Euro soars after Lagarde points to rate hikes, dollar extends slide
- ECB's Lagarde says negative rates to end soon
- Dollar drops across the board, follows sell-off last week
- Aussie adds 1%, but election reaction limited
The euro rallied on Monday after the European Central Bank president said policymakers would likely lift interest rates out of negative territory by September, while the dollar extended its recent slide.
A calmer mood on equity markets in European trading also pressured the dollar, which fell sharply last week but has been the go-to currency for investors this year when risk assets tumbled and worries about the economy and inflation jumped.
The euro was the big gainer, adding as much as 1.1% to $1.0687 (EUR=EBS). It has now risen 3.3% since hitting a multi-year low of $1.0349 on May 13.
ECB President Christine Lagarde said in a blog post that the bank was likely to lift the euro area deposit rate out of negative territory by end-September and could raise it further if it saw inflation stabilising at 2%.
The euro's rally came as the dollar fell broadly, with a sell-off that began accelerating last week.
"We see this as just a temporary correction (in the U.S. dollar) for now. If we look at the main reasons why the dollar has been strengthening so much in recent months, we don't think that fundamental story has changed significantly over the past week," said MUFG analyst Lee Hardman.
"But in the very short term there is a risk that this correction lower could extend further," he added, pointing to a build-up in long dollar positions in recent weeks that leaves the market vulnerable.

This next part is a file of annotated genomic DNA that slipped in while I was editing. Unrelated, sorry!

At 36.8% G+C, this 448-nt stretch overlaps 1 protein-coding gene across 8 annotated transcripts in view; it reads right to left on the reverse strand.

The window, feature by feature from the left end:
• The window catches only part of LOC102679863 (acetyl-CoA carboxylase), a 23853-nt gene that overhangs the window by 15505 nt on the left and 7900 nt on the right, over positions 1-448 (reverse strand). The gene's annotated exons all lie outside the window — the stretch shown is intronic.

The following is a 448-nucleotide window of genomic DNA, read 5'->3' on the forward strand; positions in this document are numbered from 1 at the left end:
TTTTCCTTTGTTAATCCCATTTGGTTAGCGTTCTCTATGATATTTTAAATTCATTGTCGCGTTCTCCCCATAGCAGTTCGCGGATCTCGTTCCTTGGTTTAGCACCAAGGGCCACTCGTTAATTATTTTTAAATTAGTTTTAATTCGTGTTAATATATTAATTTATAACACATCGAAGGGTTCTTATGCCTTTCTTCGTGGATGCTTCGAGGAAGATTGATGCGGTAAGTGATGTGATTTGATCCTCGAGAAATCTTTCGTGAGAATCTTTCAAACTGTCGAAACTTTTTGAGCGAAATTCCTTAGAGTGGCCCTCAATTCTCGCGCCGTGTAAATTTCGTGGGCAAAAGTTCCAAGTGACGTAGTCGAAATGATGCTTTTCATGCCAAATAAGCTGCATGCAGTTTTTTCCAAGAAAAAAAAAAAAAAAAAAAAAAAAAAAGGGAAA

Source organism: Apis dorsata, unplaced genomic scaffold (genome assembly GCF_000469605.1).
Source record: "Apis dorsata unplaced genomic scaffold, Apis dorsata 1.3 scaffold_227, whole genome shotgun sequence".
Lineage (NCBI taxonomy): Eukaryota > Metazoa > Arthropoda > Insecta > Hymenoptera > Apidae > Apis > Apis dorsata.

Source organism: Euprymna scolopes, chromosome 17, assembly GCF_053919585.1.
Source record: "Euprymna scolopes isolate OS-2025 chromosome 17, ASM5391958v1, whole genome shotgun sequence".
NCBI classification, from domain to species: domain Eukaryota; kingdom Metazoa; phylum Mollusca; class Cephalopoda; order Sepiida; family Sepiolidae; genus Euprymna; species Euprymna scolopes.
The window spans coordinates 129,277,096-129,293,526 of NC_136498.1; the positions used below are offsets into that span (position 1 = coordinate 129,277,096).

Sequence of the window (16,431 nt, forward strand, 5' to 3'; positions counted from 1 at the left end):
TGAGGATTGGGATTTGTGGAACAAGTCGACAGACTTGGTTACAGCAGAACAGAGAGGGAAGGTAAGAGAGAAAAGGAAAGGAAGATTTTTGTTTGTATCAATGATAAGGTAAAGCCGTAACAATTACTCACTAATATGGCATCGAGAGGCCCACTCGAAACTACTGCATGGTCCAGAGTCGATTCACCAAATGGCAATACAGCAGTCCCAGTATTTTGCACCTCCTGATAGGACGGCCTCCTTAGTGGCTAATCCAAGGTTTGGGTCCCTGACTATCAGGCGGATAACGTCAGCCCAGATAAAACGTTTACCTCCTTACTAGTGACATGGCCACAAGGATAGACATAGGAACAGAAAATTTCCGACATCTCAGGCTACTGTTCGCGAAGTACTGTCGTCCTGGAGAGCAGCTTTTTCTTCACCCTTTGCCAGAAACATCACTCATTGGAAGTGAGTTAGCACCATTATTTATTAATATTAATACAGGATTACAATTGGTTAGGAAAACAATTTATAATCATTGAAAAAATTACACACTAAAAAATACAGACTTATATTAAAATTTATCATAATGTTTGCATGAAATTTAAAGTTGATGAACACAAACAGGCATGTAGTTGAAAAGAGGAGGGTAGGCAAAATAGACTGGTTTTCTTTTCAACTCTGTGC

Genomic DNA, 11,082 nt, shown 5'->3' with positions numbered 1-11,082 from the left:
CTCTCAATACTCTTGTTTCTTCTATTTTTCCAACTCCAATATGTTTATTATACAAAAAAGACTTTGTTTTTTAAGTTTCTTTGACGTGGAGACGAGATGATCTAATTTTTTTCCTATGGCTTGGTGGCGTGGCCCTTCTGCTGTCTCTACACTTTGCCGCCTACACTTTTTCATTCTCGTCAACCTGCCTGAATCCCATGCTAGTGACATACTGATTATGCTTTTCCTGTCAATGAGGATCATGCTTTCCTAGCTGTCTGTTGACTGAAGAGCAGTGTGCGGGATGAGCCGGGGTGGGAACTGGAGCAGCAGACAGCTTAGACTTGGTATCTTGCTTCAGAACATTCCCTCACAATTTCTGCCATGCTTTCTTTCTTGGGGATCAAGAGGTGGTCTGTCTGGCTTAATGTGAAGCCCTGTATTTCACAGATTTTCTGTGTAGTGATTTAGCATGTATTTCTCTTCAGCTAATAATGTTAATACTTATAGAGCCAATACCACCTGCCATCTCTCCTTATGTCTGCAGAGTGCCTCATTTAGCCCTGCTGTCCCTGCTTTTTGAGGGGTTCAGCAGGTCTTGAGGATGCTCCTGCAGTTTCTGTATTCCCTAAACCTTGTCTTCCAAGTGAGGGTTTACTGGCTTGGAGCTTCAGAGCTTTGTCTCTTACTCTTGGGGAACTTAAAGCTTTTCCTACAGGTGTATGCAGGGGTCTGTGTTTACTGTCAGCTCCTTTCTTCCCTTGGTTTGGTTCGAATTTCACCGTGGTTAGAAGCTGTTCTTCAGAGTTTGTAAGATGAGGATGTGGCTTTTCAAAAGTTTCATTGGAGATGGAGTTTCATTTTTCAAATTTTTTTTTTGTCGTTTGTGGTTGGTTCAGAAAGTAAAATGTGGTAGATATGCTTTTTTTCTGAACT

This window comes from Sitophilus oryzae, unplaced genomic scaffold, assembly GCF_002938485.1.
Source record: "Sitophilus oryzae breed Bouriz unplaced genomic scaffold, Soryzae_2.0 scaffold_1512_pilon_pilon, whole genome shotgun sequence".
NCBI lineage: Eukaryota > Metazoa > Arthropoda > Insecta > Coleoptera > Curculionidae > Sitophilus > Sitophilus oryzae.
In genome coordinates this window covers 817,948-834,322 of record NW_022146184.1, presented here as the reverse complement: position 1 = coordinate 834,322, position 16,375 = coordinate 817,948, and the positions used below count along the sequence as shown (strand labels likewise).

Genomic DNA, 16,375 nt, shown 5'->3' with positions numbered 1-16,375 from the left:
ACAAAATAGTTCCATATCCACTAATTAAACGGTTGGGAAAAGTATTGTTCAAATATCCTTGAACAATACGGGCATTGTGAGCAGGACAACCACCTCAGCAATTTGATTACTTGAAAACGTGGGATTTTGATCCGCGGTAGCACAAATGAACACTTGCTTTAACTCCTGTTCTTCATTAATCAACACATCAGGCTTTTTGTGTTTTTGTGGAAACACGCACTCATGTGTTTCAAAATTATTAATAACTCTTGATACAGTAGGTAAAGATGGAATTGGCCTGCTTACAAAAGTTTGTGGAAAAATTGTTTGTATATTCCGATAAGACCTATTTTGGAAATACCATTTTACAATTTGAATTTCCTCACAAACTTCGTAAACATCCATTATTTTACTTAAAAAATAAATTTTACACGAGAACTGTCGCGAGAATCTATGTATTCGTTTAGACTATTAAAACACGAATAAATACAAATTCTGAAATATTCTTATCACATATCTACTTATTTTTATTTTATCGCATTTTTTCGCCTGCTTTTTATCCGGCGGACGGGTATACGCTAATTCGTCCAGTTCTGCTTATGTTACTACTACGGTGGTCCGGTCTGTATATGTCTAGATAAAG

The U.S. dollar index (DXY), up about 16% to a two-decade high to 105.01 over the 12 months to the middle of May, fell 0.8% on Monday to 102.15.
The Australian dollar, which initially showed a muted reaction to the victory for the centre-left Labor Party in national elections at the weekend, climbed 1% to $0.7125 (AUDUSD).
The Japanese yen rose to 127.47 yen per dollar (JPY=EBS).
The euro also rose 0.3% versus the Swiss franc to 1.0315 francs (EURCHF=EBS), undoing some of the franc's gains since the Swiss National Bank chairman last week said policymakers were ready to act if inflation strengthened.
Sentiment around China also helped riskier currencies. Shanghai is edging out of lockdown, and an unexpectedly big rate cut in China last week reassured investors.
The yuan had its best week since late 2020 last week and in offshore markets on Monday firmed to 6.6542 per dollar (CNH=EBS), its strongest since early May.
Geopolitics are also in focus in Asia this week as U.S. President Joe Biden tours the region.
Commodity-linked currencies climbed, with the Norwegian crown up 0.5% versus the euro (EURNOK=D3) and the Canadian dollar rising by a similar amount.
The U.S. dollar has soared this year but with expectations for repeated Federal Reserve interest rate hikes priced in, some analysts say further gains may be tougher from here.
Others say the macroeconomic backdrop still points to more downside for the euro, however.
"The Ukraine war keeps fuelling geopolitical uncertainties and recession risks mostly in Europe," said Thomas Hempell, head of macro & market research at Generali Investments.
"As inflation soars globally and lockdowns choke off growth in China, policy uncertainty keeps benefitting the anticyclical USD."